It was a seemingly innocuous task: Clean the restaurant’s kitchen floor before the evening rush.
But that common chore went horribly wrong Thursday afternoon at a Buffalo Wild Wings restaurant in Burlington when the 32-year-old general manager died after being exposed to fumes from an accidental mixture of two cleaning agents.
Interim Burlington Fire Chief Michael Patterson on Friday identified the victim as Ryan Baldera of Lawrence, who left behind a wife and infant son.
An employee of the sports-themed restaurant had mixed a highly acidic detergent, Scale Kleen, as well as the chlorine- and bleach-based Super 8, to clean the restaurant’s kitchen floor Thursday afternoon, Patterson said.
“He didn’t know there was going to be a reaction by mixing the two,” Patterson said in a phone interview Friday evening.
The mixture turned a greenish hue and started to bubble, and the eyes of the worker who was cleaning the floor started to burn, according to the chief.
“He knew something was up and he got outside real quick,” he said.
Baldera, using a squeegee, tried to get the product off the kitchen floor when he inhaled the toxic fumes and was overcome, Patterson said.
He was transported to Lahey Hospital, where he was pronounced dead.
“This was just a tragic accident,” the chief said.
In addition to Baldera, 13 others transported themselves to local hospitals in what investigators deemed to be a “serious hazmat material incident” at the restaurant, Patterson said Friday. All had been released by Friday afternoon, the chief said.
Baldera graduated from Methuen High School, where he played football and ran track, in 2006, the school’s athletic director Matt Curran said Friday night.
Roger Fuller, Baldera’s track coach in high school, described him as a “real leader” and “extremely hard-working, very accommodating to other guys on the team.”
Baldera competed in a variety of events, said Fuller, including long jump, high jump, and 300-meter hurdles. He also ran the lead leg for the 4x400 relay team.
“He was a great, great kid, willing to do anything for the team,” said Fuller, who retired from coaching in 2016. “It’s a horrible tragedy.”
While multiple agencies investigate the circumstances around the incident, more became known about the chemicals involved.
Joel Tickner, a codirector of UMass Lowell’s Toxics Use Reduction Institute, thought the tragedy was avoidable.
The incident represents a failure of training, a failure of communication, and a failure of the company to buy “the safest chemistry to protect their workers,” Tickner said.
“It does provide a wake-up call as to why we need to invest in safer chemistry,” he said.
The cleaning agent Super 8 contains a high concentrate of chlorine, Patterson said.
“It is a common product,” he told reporters Thursday.
Memphis-based Auto-Chlor, which sells Super 8, said in a Friday statement that the company is “doing everything we can to determine all details behind this incident.” The company indicated it is cooperating with Occupational Safety and Health Administration and local authorities.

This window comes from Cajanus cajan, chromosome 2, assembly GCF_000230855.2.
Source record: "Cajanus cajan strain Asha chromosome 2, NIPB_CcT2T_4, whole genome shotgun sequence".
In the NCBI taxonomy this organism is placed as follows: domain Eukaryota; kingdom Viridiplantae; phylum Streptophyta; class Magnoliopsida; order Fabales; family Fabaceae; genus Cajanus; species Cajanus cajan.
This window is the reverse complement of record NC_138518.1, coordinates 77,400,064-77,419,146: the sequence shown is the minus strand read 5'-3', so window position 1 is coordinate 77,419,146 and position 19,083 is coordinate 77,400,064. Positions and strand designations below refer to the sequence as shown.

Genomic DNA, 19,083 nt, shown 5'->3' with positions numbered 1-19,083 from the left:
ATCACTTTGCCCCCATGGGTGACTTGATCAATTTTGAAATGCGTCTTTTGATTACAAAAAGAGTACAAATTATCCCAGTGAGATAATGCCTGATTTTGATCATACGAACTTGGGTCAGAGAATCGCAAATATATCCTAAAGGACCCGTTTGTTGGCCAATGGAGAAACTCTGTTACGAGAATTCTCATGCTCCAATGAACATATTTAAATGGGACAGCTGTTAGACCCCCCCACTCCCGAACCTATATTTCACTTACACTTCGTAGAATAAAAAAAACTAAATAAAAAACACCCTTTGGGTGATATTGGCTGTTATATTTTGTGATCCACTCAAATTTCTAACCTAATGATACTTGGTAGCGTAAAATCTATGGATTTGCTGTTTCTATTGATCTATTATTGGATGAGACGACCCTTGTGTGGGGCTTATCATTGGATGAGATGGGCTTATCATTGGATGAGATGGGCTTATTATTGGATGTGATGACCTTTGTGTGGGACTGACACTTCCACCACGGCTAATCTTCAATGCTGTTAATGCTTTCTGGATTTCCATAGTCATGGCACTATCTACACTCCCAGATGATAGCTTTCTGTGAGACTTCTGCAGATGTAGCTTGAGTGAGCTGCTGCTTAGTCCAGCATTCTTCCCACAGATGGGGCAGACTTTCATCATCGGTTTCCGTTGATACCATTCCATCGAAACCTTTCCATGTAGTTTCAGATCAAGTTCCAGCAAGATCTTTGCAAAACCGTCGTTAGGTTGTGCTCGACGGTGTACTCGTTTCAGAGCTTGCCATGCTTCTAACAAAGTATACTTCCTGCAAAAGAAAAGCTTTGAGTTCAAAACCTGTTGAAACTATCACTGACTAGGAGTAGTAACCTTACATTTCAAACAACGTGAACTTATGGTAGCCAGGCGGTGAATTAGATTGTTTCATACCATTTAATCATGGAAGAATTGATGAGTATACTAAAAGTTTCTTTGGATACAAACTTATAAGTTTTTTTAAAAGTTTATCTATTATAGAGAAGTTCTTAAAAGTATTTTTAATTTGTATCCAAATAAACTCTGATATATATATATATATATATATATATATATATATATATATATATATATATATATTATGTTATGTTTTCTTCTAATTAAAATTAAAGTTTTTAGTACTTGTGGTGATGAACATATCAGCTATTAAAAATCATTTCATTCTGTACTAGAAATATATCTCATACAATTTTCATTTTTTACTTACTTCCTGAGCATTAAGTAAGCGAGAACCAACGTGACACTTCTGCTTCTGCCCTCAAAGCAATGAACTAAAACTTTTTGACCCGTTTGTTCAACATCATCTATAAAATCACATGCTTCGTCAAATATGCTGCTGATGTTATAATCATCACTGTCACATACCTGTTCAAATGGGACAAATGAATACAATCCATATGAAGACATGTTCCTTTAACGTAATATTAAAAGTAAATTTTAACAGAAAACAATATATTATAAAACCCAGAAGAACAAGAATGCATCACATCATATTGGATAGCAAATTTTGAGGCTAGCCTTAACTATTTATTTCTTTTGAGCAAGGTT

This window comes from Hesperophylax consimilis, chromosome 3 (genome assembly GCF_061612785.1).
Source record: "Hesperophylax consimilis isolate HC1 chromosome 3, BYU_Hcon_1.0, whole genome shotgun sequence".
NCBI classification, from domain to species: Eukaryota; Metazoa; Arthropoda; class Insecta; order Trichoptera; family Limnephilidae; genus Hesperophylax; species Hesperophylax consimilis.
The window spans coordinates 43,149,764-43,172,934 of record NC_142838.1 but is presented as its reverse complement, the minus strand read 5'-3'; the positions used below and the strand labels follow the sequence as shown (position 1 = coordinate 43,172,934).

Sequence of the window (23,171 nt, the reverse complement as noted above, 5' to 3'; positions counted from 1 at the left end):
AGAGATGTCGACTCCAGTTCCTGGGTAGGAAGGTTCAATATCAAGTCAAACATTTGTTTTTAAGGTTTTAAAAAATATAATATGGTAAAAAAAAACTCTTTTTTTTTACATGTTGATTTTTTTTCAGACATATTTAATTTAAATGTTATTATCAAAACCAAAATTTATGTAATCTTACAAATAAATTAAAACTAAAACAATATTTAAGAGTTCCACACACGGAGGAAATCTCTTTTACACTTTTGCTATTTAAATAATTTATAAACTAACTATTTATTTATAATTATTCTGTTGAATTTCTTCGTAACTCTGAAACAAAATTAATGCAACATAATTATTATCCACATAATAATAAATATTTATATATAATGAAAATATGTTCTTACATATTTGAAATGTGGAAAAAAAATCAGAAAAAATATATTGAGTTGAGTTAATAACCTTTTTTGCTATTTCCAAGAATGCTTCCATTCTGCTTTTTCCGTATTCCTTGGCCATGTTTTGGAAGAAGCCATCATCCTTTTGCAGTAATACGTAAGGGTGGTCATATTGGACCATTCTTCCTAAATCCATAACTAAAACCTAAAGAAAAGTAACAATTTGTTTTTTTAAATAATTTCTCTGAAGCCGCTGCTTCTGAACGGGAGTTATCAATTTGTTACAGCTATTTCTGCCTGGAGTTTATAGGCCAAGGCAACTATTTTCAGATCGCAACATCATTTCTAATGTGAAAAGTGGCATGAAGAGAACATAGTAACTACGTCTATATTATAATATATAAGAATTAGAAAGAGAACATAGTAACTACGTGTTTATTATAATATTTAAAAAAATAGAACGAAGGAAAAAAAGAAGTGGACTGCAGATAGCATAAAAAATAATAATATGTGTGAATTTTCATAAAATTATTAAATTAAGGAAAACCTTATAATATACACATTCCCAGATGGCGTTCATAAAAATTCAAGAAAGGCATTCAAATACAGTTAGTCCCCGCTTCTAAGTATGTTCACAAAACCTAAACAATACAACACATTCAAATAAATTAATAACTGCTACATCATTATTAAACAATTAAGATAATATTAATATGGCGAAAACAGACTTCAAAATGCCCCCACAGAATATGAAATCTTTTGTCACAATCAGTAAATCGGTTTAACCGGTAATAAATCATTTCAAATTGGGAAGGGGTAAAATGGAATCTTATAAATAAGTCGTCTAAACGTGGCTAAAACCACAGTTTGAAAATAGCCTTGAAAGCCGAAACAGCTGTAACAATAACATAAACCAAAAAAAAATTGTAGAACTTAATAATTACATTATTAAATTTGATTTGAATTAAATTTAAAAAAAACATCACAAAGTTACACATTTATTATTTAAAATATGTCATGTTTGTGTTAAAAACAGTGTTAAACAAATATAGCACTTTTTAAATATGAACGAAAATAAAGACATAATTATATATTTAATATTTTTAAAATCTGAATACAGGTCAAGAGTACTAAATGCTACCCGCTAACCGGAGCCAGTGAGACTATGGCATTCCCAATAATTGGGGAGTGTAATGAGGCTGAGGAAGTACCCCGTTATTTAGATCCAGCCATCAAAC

“First and foremost, our condolences are with the individual and their family as well as those affected yesterday during the incident,” said the company in its statement. “The safety and well-being of our customers are our first priority, always.”
A primer from Auto-Chlor provides detailed information on the cleaning agent, which is a clear yellow liquid with a chlorine odor, according to the company website. The site says Super 8 is incompatible with “strong acids, nitrogen and oxidizers.”
The company also notes that the hazardous ingredient in Super 8 is sodium hypochlorite. Scale Kleen, the other substance thought to have been mixed in the incident, is also an Auto-Chlor product. The company describes it as “an excellent acidic general purpose cleaner” that is effective in “removing scale deposits caused by the precipitation of water hardness minerals.”
The National Institutes of Health describes sodium hypochlorite as “a chlorine compound often used as a disinfectant or a bleaching agent.”
According to the NIH website, sodium hypochlorite when “heated to decomposition . . . emits toxic fumes of Na2O and /hydrogen chloride.”
Health experts say common cleaning products containing sodium hypochlorite such as bleach should not be mixed with ammonia, which is contained in other cleaning products, because the reaction produces toxic gases. The same goes for mixing bleach with any acid, which can also be found in household cleaning products.
The restaurant remained closed Friday morning as cleaning crews continued working there, and grief counselors were onsite, according to a tweet from a WCVB-TV reporter.
A Buffalo Wild Wings spokesperson didn’t immediately respond to Globe inquiries regarding grief counselors and the expected time the location might reopen.
The spokesperson did, however, send a statement the company initially released Thursday night, which said the chain is “shocked and saddened to learn of this tragic accident at our franchise-owned sports bar and are working closely with our franchisee and the authorities while they conduct an investigation. Because the investigation is ongoing, we are unable to share any additional comment at this time.”
Burlington police and fire departments, the state’s Department of Fire Services, and OSHA are all participating in the ongoing investigation.
Officials said Thursday night that there was no active threat to public safety.
An OSHA spokesperson said Friday via e-mail that the agency “has opened an inspection at the Buffalo Wild Wings restaurant in Burlington, Mass., in connection with last night’s fatality,” and that the purpose of the review is “to determine whether or not there were violations of workplace health and safety standards in connection with this incident.”
The agency has up to six months to complete its inspection.